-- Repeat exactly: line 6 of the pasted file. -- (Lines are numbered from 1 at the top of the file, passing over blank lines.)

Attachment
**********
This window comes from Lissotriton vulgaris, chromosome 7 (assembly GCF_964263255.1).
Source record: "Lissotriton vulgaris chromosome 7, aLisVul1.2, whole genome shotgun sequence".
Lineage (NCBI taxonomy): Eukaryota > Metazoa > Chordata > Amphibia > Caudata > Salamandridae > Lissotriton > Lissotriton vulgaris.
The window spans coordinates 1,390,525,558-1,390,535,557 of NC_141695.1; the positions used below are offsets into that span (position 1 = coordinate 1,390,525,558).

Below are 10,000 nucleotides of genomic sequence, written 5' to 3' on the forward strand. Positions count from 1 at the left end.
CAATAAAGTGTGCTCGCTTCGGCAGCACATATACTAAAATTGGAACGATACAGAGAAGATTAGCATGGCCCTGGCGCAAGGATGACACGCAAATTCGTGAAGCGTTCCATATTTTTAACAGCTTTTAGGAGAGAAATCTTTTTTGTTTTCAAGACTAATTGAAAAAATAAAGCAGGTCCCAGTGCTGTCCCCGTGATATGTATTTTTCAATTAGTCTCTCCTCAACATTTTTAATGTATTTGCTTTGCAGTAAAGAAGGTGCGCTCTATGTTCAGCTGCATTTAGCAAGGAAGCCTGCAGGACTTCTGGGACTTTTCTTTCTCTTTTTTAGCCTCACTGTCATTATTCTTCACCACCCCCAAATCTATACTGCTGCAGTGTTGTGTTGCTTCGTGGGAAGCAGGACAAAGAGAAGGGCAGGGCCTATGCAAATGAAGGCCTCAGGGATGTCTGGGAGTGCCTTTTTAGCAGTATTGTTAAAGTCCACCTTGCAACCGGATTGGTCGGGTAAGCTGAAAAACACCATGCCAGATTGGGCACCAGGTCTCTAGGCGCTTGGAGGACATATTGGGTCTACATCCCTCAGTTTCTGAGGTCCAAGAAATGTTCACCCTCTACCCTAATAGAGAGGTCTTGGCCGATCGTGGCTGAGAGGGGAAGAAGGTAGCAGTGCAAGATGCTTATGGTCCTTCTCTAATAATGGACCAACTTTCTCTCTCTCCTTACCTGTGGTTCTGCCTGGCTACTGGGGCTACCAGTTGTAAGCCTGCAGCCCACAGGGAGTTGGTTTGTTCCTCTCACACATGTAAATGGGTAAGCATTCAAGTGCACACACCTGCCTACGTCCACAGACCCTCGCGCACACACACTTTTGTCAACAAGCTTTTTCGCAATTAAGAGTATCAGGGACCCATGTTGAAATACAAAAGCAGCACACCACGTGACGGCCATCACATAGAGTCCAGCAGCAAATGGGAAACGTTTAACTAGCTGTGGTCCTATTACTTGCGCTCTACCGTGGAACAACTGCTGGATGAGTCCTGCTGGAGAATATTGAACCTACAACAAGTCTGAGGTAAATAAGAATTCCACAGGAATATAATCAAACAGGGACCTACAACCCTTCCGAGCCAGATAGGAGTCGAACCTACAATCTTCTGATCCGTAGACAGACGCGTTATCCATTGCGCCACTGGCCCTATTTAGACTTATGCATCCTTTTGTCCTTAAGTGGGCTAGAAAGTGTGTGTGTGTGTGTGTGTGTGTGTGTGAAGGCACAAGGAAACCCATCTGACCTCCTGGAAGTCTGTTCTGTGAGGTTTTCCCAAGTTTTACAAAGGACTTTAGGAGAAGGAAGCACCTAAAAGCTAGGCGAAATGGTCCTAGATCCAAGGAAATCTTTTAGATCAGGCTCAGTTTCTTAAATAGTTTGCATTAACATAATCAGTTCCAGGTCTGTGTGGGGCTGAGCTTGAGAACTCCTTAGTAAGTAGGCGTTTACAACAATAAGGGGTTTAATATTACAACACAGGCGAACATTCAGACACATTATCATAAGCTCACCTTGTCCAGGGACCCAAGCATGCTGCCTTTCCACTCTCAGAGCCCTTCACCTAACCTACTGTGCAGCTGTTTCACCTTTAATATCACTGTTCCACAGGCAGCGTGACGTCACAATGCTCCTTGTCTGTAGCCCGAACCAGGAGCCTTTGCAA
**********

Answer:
CAATAAAGTGTGCTCGCTTCGGCAGCACATATACTAAAATTGGAACGATACAGAGAAGATTAGCATGGCCCTGGCGCAAGGATGACACGCAAATTCGTGAAGCGTTCCATATTTTTAACAGCTTTTAGGAGAGAAATCTTTTTTGTTTTCAAGACTAATTGAAAAAATAAAGCAGGTCCCAGTGCTGTCCCCGTGATATGTATTTTTCAATTAGTCTCTCCTCAACATTTTTAATGTATTTGCTTTGCAGTAAAGAAGGTGCGCTCTATGTTCAGCTGCATTTAGCAAGGAAGCCTGCAGGACTTCTGGGACTTTTCTTTCTCTTTTTTAGCCTCACTGTCATTATTCTTCACCACCCCCAAATCTATACTGCTGCAGTGTTGTGTTGCTTCGTGGGAAGCAGGACAAAGAGAAGGGCAGGGCCTATGCAAATGAAGGCCTCAGGGATGTCTGGGAGTGCCTTTTTAGCAGTATTGTTAAAGTCCACCTTGCAACCGGATTGGTCGGGTAAGCTGAAAAACACCATGCCAGATTGGGCACCAGGTCTCTAGGCGCTTGGAGGACATATTGGGTCTACATCCCTCAGTTTCTGAGGTCCAAGAAATGTTCACCCTCTACCCTAATAGAGAGGTCTTGGCCGATCGTGGCTGAGAGGGGAAGAAGGTAGCAGTGCAAGATGCTTATGGTCCTTCTCTAATAATGGACCAACTTTCTCTCTCTCCTTACCTGTGGTTCTGCCTGGCTACTGGGGCTACCAGTTGTAAGCCTGCAGCCCACAGGGAGTTGGTTTGTTCCTCTCACACATGTAAATGGGTAAGCATTCAAGTGCACACACCTGCCTACGTCCACAGACCCTCGCGCACACACACTTTTGTCAACAAGCTTTTTCGCAATTAAGAGTATCAGGGACCCATGTTGAAATACAAAAGCAGCACACCACGTGACGGCCATCACATAGAGTCCAGCAGCAAATGGGAAACGTTTAACTAGCTGTGGTCCTATTACTTGCGCTCTACCGTGGAACAACTGCTGGATGAGTCCTGCTGGAGAATATTGAACCTACAACAAGTCTGAGGTAAATAAGAATTCCACAGGAATATAATCAAACAGGGACCTACAACCCTTCCGAGCCAGATAGGAGTCGAACCTACAATCTTCTGATCCGTAGACAGACGCGTTATCCATTGCGCCACTGGCCCTATTTAGACTTATGCATCCTTTTGTCCTTAAGTGGGCTAGAAAGTGTGTGTGTGTGTGTGTGTGTGTGTGTGAAGGCACAAGGAAACCCATCTGACCTCCTGGAAGTCTGTTCTGTGAGGTTTTCCCAAGTTTTACAAAGGACTTTAGGAGAAGGAAGCACCTAAAAGCTAGGCGAAATGGTCCTAGATCCAAGGAAATCTTTTAGATCAGGCTCAGTTTCTTAAATAGTTTGCATTAACATAATCAGTTCCAGGTCTGTGTGGGGCTGAGCTTGAGAACTCCTTAGTAAGTAGGCGTTTACAACAATAAGGGGTTTAATATTACAACACAGGCGAACATTCAGACACATTATCATAAGCTCACCTTGTCCAGGGACCCAAGCATGCTGCCTTTCCACTCTCAGAGCCCTTCACCTAACCTACTGTGCAGCTGTTTCACCTTTAATATCACTGTTCCACAGGCAGCGTGACGTCACAATGCTCCTTGTCTGTAGCCCGAACCAGGAGCCTTTGCAA